Fats has got an unfairly bad reputation for being linked to weight gain. But, healthy fats are necessary to be included in a healthy diet plan as it promotes the health of the skin, hair, joints, and more. Furthermore, fats are the key for athletes or sportspersons to achieve endurance. Therefore, it is recommended to have essential good fats in your diet that are abundantly found in nuts, seeds, oily fish, oils, and avocados. These assist the body to absorb fat-soluble vitamins such as Vitamin D and Vitamin E which plays a role in endurance. [1]

Myth 5: A Slimmer Body is Equivalent to one Being Faster.
Fact:
Many athletes who seek to be on a par with an ‘elite’ body type can end up impairing their performance in the process. A lighter body cannot always make athletes run faster. If they keep their nutrient intake in deficit and push their body too far to a point where they start losing their muscle mass over their body fat, they would face a decline in their power and speed. That’s why it is always said to keep the body properly fuelled for exercise or sports training. [1]

Myth 6: Creatine is a Harmful Supplement that Behaves like a Steroid.
Fact:
Intake of creatine supplements is perfectly safe for the body. Creatine is a compound that is normally made in the liver and kidneys and is utilized by the muscles to provide them power for better workouts. Therefore, creatine must be taken as supplements as the body needs to refuel it throughout the day for performing high-intensity sports like swimming, cycling, running, etc. This help improves muscular strength and body composition, boosts speed, and improves muscle recovery. The creatine supplement intake must be along with optimal amount of protein and carbohydrates to increase the creatine uptake by the muscles. These must be taken as per recommended dose with an adequate amount of water. [3]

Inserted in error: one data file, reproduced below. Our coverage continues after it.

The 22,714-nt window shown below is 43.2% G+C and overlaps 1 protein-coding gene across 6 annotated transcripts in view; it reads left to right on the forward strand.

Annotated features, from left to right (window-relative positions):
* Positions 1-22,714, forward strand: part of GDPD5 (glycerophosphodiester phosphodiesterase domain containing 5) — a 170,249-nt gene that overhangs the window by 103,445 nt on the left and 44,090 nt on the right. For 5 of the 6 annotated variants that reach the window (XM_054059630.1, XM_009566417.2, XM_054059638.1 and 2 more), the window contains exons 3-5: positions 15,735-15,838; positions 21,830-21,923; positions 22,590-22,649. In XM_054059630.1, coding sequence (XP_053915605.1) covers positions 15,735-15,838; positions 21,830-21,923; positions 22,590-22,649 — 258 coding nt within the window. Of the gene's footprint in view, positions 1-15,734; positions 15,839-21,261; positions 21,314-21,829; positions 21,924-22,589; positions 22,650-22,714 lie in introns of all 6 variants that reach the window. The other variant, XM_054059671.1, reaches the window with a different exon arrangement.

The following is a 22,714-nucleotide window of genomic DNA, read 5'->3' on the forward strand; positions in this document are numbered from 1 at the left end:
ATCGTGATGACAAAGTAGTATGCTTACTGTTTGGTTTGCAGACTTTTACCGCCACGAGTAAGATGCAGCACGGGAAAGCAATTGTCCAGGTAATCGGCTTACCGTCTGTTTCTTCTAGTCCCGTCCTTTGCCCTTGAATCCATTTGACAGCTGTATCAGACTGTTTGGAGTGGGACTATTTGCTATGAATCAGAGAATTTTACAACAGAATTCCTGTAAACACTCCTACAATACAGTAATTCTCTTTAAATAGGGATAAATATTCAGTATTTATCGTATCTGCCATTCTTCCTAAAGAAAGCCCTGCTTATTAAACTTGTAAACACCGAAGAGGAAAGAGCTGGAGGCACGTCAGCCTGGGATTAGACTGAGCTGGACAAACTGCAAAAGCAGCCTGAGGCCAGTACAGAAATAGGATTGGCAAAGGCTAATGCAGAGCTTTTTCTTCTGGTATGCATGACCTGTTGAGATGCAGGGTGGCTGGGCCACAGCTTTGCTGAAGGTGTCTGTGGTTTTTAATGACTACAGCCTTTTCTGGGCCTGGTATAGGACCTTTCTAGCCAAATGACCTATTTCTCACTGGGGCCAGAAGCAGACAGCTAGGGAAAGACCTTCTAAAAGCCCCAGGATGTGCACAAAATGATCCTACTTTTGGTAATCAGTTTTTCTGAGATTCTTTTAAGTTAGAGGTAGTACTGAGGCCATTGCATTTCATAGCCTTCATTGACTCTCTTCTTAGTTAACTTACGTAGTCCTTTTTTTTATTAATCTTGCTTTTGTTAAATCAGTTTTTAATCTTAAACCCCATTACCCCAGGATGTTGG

Myth 7: For Muscle Recovery, Milk Protein is not much effective as Whey Protein.
Fact:
Milk protein contains a mixture of casein and whey proteins. Research has shown that milk protein can be effective in boosting the production of new muscle proteins when ingested after exercise or any workout. Both milk and whey proteins are high-quality protein sources loaded with essential amino acids that the body needs for muscle recovery. [2]

Myth 8: Simple Carbohydrate Intake does not Play a Role in Recovery.
Fact: Carbohydrates (especially simple ones) are the preferred energy currency for the body. Simple sugars can be easily broken down by the body to provide energy for quick utilization by the body. These can be easily absorbed by the body and transported to the muscles for quick energy release. Therefore, it can be ideal in situations like immediately after sports activity when blood sugar levels are low and glycogen stores get depleted. [1]

Myth 9: Dietary Supplements are not Best Support Dieting and Exercise.
Fact:
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References

  1. https://veloforte.com/blogs/fuel-better/sports-nutrition-myths
  2. https://www.ghsa.net/sites/default/files/documents/sports-medicine/Baseball_Sports_Nutrition_Myths_Facts.pdf
  3. https://greenletes.com/10-sports-nutrition-myths-to-stop-believing/
  4. https://www.cla2000.com/
  5. https://www.maxgains.com/
  6. https://www.garciniacambogiaplus.shop/
  7. https://www.slendarol.us/
  8. https://www.energycomplex.us/